As the national independent charity working to prevent and reduce alcohol misuse and delay the age of first drink, Drinkaware welcomes the Department of Children, Equality, Disability, Integration & Youth’s recently launched National Framework for children and young people’s participation in decision making.
The Framework’s aim – to support organisations to listen to children and young people and give them a voice in decision-making – is one that very much resonates with Drinkaware’s work and specifically our Junior Cycle Alcohol Education Programme (JC AEP).
The JC AEP reflects the National Framework’s four elements – space, voice, audience and influence. Core to this is a Whole School Approach that ensures the whole school community is aware of their role in listening to students’ voices to protect them to delay the age of first drink.
From its inception, the Programme was based on best practice in alcohol education (Morgan 2016) and informed by research amongst students themselves (B&A 2016), which found that:
- Over half said they felt they were limited in their knowledge relating to alcohol use
- 61% were interested in finding out more about How to stay alcohol free (64% => rural)
- 53% were interested in finding out more about Alternatives to alcohol for young people
- 50% were interested in finding out more about the Law and alcohol and young people
- 49% were interested in finding out more about Relationships, sex and alcohol
The JC AEP has since been continually adapted, based on further research carried out by Maynooth University (2017-2019) that again captured feedback from students, as well as teachers. The positive findings – for example, 82% thought the programme had helped them make informed choices and decisions in relation to alcohol consumption, see summary report – are testament to the value of the approach taken to the JCAEP’s development and to the importance placed on actively listening to and engaging with students.
Based on this feedback, new lessons are now included on: ‘Alcohol, staying safe, consent and risk-taking’; ‘Influences’ including social media and advertising; and ‘Coping’ incorporating diversity and inclusion, acceptance of difference and self-acceptance. In addition, three new video clips which capture the voices of Irish students and their views on alcohol, including risks and effects/ emotional wellbeing and peer pressure have also been included in year one of the programme.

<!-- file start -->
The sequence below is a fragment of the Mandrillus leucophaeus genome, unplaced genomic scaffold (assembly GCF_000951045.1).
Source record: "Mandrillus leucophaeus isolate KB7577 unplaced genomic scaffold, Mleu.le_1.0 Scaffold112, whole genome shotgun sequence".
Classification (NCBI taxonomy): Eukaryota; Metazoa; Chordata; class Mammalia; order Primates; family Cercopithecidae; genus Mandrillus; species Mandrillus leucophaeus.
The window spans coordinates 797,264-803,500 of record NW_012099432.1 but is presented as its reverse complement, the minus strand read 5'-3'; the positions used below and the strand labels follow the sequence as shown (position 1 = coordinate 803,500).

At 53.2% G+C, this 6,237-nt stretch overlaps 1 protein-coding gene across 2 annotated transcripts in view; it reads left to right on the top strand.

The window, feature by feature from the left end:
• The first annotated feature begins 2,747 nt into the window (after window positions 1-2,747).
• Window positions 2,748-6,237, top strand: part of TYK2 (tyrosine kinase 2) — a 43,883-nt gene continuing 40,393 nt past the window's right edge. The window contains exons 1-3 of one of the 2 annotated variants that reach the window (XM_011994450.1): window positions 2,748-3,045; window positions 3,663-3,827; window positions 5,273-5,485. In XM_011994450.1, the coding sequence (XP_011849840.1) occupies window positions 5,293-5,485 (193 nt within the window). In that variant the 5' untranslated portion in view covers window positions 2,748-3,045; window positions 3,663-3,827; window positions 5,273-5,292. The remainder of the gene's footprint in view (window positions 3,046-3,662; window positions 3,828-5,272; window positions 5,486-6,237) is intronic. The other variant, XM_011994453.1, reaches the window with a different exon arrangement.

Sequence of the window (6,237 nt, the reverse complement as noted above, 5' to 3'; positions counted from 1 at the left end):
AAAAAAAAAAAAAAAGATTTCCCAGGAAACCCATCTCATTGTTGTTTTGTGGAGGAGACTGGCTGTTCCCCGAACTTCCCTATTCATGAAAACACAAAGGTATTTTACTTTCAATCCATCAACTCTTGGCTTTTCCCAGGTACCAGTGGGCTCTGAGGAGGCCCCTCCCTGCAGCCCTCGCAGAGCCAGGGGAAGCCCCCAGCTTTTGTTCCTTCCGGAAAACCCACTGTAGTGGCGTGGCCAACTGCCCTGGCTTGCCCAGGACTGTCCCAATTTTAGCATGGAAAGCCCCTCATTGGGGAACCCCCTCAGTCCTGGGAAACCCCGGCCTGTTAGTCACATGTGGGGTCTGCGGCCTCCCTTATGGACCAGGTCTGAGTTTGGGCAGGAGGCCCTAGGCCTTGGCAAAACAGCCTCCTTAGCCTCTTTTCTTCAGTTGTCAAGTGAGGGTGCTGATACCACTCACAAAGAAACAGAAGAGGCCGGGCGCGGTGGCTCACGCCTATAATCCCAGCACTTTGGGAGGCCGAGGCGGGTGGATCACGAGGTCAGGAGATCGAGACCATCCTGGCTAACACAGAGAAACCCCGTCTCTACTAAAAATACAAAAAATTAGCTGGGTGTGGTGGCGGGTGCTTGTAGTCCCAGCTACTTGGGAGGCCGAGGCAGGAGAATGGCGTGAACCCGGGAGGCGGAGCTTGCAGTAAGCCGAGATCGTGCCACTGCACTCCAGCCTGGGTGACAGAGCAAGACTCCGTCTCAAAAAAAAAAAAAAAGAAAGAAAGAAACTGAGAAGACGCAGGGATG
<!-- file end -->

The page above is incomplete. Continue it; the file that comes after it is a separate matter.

Martha Sweeney Education Manager for Drinkaware commented:
It is essential that children and young people express their views on issues that affect them, and equally important that parents, educators and policy makers listen to these views so that they feel supported and have a sense of belonging, which enables them to build lifelong skills and become independent. But, listening requires that adults are open to hearing the young people’s views, in a non-judgmental way. By adults listening in a non-judgmental way, we model active listening skills and enable young people and children to listen to us and each other.
That is why the JC AEP requires compulsory “real-time” training of teachers so that when they are delivering the programme, they are receptive to lots of views from students and encourage safe discussion. As I can only teach what I myself have learned, the training engages teachers by using experiential methodologies which enable their voices (including attitudes and beliefs) to be heard and which they will be facilitating back in the classroom. The JC Alcohol Education Programme is specifically designed to empower young people to harness protective factors including social and emotional competence, coping skills and healthy decision-making. Having their voices heard is essential to skills development. As adults, we all need to be cognisant of the role of listening in providing a safe, secure and welcoming environment for the children and young people in our lives.
Drinkaware’s JC AEP is specifically designed to empower young people to harness protective factors including social and emotional competence, coping skills and healthy decision-making. Having their voices heard is essential to the development of these key life skills. For more information on Drinkaware’s Alcohol Education Programmes email Martha Sweeney.